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May 27, 2017 | Elissa Grohne
Lumens and Watts
In the past with incandescent bulbs, the brightness was measured in watts -- which is a measure of power. Because all 60-watt bulbs produced similar amounts of light for roughly equivalent bulb lifespans, you could use the wattage figure to identify a bulb and its brightness.
With the introduction of energy-saving bulbs, this is a less useful measure as LEDs use a lot less power to produce the same amount of light. Today's lighting marketplace uses their light output, measured in lumens, as the standard. The higher the number of lumens, the brighter the light.
About 450 to 600 lumens is good for a small table lamp, whereas you might want about 1,000 to 1,500 lumens for a larger area.
The colour of light is measured on the Kelvin scale, which is a measure of temperature. The numbers you see on the side of a bulb packet denote the colour of light that the bulb will emit. LED lamps use a mixture of red, green and blue LEDs to produce white light. How a manufacturer builds an individual LED lamp— the mixture of lighting elements and circuitry—determines the color temperature the device produces, ranging from warm to cool. A beautifully warm and cozy glow is best achieved with 2700k and offers relief from the blue screen of your office computer.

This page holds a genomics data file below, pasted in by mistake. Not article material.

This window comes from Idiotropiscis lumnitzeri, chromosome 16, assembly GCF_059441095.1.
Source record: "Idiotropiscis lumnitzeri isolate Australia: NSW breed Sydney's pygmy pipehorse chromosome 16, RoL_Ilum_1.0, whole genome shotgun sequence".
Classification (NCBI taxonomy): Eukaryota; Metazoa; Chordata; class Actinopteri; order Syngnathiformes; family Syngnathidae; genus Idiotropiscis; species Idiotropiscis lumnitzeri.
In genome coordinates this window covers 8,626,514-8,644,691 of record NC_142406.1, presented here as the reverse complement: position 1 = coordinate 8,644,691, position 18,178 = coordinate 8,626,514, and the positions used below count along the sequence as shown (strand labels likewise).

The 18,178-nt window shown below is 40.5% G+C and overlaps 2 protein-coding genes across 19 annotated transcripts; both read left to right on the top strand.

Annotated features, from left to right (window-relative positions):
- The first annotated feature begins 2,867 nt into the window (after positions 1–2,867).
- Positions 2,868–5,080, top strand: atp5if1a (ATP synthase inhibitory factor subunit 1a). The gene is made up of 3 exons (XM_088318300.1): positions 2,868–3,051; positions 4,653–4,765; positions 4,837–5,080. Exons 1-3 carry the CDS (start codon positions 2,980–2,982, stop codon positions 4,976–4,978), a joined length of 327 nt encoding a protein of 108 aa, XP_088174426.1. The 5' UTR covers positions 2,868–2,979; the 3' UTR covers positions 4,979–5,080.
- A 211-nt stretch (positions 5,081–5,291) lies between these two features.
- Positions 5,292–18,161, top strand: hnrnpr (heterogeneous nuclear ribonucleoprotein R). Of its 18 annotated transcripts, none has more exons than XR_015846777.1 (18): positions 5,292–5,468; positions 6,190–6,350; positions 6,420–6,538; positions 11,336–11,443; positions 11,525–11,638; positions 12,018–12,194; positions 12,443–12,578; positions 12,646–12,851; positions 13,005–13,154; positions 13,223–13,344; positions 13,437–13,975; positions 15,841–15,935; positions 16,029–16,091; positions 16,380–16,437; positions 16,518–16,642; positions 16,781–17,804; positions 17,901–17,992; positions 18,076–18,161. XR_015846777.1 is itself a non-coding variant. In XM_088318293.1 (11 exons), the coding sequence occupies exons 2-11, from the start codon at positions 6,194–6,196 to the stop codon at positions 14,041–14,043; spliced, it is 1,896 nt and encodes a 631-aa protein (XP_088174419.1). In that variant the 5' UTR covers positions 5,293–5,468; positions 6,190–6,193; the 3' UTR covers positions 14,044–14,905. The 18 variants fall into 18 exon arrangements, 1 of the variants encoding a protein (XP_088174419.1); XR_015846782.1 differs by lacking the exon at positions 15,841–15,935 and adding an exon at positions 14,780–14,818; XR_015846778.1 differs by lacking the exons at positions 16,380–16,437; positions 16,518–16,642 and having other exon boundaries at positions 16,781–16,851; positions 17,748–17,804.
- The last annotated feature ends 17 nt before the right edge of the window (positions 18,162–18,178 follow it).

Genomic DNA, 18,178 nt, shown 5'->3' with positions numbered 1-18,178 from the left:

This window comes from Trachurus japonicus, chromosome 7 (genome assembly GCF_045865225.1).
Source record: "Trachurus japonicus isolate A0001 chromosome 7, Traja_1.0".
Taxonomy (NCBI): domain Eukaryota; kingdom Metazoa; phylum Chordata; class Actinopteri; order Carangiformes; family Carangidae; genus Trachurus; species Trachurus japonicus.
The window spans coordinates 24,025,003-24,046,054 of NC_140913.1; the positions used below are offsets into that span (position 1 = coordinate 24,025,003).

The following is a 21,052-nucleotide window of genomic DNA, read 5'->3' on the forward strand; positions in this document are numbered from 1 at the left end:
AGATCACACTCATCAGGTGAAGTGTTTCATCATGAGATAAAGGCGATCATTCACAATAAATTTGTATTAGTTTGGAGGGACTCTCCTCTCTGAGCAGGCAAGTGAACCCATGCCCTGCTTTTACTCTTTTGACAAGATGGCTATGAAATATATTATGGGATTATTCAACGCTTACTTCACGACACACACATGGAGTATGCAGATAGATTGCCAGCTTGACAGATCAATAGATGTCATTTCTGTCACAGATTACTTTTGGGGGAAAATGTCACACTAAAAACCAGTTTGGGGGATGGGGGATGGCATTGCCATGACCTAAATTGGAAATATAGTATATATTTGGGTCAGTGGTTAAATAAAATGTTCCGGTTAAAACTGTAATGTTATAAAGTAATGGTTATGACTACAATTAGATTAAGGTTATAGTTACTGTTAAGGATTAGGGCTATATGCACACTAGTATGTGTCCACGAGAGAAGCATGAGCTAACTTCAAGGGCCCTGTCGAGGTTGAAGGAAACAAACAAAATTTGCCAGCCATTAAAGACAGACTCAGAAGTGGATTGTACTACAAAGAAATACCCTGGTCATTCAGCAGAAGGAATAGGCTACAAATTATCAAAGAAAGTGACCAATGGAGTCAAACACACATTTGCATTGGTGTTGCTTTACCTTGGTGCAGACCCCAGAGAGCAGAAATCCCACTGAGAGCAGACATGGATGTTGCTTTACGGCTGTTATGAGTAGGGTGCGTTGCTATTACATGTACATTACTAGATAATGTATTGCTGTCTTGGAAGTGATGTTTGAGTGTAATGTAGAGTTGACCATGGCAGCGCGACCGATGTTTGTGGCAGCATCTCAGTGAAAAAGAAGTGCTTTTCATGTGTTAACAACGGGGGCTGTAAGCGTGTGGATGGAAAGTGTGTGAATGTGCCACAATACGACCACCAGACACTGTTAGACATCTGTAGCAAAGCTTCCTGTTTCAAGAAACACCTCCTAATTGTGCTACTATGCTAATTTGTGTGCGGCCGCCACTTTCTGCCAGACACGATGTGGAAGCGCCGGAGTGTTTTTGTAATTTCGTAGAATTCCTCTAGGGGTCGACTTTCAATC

Each bulb is given a CRI score. CRI stands for Colour Rendering Index and is a measure of the ability of a light source to accurately represent different colours. The colour of light can impact your mood and productivity. A CRI value closest to 100 achieves the preferable colour of light. We love the unbreakable liquid-cooled bulb featured in our store!